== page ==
Dr. Carl B. Pilcher has had careers in both academia and NASA management. He came to Ames from NASA Headquarters where he was the Senior Scientist for Astrobiology with overall management responsibility for NASA’s astrobiology program. His career began with bachelors and doctorate degrees in chemistry from the Polytechnic Institute of Brooklyn and the Massachusetts Institute of Technology, respectively. While still a graduate student, he led scientific teams that discovered water ice in Saturn’s rings and on three of Jupiter’s Galilean satellites including Europa, now a high priority astrobiology exploration target because of its subsurface liquid water ocean. Upon receiving his Ph.D., he joined the Institute for Astronomy (and later the Department of Physics and Astronomy) faculty at the University of Hawaii, where he discovered and analyzed “weather” on Neptune and participated in the discovery of methane ice on Pluto. He also conducted research on Jupiter’s plasma torus and served as a member of the imaging team of NASA’s Galileo mission to Jupiter.
Dr. Pilcher made the transition from academia to government through a master’s degree from the Woodrow Wilson School of Public and International Affairs at Princeton University. His NASA management career began as Science Director in the Office of Exploration, established at NASA Headquarters by astronaut Sally Ride following the loss of the space shuttle Challenger. When President George H.W. Bush announced plans to return humans to the Moon and then go on to Mars, he moved to NASA’s Office of Space Science and Applications to lead scientific development for the new program. He subsequently assumed management responsibility for developing new solar system exploration robotic missions. In this capacity, he organized the science team for the Clementine lunar mission, NASA’s contribution to this Department of Defense/Ballistic Missile Defense Organization project. He also led the development of the competitive Discovery Program of small solar system exploration missions and played a pivotal role in one of the first Discovery missions, Mars Pathfinder, by developing the science-technology partnership that led to the inclusion of the Sojourner rover.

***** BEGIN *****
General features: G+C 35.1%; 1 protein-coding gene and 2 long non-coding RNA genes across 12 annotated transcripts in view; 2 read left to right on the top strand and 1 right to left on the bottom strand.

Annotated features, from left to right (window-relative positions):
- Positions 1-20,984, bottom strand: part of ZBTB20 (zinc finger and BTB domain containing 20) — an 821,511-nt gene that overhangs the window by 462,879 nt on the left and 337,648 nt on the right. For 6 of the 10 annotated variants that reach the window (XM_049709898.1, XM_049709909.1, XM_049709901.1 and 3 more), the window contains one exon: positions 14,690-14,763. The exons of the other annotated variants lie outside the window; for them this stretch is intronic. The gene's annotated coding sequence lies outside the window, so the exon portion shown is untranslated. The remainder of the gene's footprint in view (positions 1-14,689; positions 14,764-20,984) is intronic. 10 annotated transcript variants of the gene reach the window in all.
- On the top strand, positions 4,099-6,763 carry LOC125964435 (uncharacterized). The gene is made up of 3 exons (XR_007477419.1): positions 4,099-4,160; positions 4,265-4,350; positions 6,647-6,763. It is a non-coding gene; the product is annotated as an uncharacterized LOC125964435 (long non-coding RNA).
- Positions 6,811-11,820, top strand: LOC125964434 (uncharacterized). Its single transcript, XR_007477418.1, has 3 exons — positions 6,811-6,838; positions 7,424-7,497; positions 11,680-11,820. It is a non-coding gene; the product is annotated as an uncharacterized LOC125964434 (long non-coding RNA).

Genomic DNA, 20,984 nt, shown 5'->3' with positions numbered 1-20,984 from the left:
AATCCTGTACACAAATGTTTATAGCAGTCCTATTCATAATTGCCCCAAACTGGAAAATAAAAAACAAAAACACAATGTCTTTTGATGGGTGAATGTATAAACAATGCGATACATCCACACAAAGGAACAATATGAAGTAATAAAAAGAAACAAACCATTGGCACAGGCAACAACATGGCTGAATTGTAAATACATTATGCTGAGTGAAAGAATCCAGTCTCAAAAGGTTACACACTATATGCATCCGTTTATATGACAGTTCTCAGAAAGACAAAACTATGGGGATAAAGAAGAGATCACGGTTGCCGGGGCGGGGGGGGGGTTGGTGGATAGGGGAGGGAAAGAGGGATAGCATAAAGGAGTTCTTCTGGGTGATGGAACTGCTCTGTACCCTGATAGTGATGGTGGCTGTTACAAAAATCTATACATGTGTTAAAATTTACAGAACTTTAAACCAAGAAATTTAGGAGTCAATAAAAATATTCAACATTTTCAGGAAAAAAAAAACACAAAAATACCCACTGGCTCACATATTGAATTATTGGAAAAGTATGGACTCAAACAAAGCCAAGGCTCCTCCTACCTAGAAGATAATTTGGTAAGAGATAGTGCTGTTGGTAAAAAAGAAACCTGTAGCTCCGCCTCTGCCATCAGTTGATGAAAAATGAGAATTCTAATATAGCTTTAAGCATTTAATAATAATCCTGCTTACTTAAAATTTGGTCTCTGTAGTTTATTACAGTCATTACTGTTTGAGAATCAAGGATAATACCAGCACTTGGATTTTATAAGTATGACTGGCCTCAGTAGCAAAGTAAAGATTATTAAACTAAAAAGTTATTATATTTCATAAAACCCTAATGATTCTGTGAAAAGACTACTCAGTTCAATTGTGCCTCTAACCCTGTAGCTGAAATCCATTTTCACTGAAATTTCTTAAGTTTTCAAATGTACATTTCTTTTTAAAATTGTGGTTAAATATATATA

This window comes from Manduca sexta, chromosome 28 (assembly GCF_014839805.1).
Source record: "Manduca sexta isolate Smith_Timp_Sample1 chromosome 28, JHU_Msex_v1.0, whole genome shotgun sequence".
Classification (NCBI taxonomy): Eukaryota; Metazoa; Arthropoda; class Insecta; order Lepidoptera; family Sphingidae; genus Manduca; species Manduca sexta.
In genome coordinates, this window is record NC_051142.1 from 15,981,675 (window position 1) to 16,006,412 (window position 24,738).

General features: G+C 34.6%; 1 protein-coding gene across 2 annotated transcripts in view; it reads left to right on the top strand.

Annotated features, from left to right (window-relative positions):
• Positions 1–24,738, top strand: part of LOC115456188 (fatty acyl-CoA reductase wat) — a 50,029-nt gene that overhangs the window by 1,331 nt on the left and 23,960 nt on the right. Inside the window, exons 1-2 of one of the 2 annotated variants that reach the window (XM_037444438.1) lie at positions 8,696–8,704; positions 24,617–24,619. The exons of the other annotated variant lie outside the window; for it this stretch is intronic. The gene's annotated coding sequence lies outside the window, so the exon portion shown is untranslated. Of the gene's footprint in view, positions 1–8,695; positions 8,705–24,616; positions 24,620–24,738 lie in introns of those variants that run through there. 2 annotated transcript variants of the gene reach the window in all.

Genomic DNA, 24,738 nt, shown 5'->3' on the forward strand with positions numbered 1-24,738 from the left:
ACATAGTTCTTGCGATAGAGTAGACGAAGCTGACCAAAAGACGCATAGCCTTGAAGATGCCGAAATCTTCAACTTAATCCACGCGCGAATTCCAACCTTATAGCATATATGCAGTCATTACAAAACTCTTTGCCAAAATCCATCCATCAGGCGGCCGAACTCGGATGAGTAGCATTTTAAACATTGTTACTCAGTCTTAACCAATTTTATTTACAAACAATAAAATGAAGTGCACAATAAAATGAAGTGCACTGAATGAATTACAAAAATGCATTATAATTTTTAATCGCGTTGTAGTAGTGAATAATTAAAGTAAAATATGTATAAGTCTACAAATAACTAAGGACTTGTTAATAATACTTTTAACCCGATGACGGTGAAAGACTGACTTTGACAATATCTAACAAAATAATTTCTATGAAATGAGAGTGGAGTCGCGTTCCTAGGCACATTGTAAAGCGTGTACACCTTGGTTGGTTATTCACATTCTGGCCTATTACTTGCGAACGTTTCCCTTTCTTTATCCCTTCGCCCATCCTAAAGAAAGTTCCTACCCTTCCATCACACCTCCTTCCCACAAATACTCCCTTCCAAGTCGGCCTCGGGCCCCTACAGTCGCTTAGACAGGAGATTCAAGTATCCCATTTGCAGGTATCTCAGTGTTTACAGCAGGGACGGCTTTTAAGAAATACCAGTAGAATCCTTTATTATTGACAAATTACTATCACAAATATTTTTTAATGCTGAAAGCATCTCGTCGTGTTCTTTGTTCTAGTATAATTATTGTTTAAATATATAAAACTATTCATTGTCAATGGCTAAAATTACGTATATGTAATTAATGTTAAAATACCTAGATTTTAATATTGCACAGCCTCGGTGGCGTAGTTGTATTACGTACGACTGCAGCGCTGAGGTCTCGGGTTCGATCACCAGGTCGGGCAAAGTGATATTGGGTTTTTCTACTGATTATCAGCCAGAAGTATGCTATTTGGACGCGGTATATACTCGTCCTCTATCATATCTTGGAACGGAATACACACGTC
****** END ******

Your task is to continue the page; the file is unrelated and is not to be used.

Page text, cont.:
Dr. Pilcher subsequently held a series of NASA Headquarters management positions with responsibility, sequentially, for continued planning for human and robotic solar system exploration; strategic planning and developing international partnerships for the space science program; and scientific direction of the solar system exploration program. He has received the NASA Exceptional Achievement Medal, numerous Group Achievement Awards, and an Ames Honor Award.
His transition to astrobiology was inspired by announcements, in 1995-96, of the first discoveries of planets around other stars and possible evidence of biological activity in the Martian meteorite ALH 84001. With training in microbiology from the Marine Biological Laboratory at Woods Hole, Massachusetts, he assumed responsibility for astronomy-related astrobiology programs, including serving as Program Scientist for NASA’s Kepler mission to discover Earth-size planets around other stars and NASA’s participation in the Keck Observatory on Mauna Kea. He moved from these responsibilities to overall management responsibility for the astrobiology program in early 2005.
Dr. Pilcher became the NAI Director in September 2006. During his tenure he facilitated numerous multi-disciplinary collaborations—within the Origins of Life research portfolio in particular, steered the Institute toward a more directly supportive role in spaceflight missions, and in general provided superb executive leadership. In addition to leading and coordinating a scientific community of ~1000 members, he deftly managed the administrative team at NAI “Central” at NASA Ames Research Center. He retired in early 2013. Dr. Pilcher returned to the NAI as Interim Director on August 11, 2014, and is serving on a half-time basis for approximately one year as the selection of a permanent director is completed.
Photo and biographical information from NASA NAI.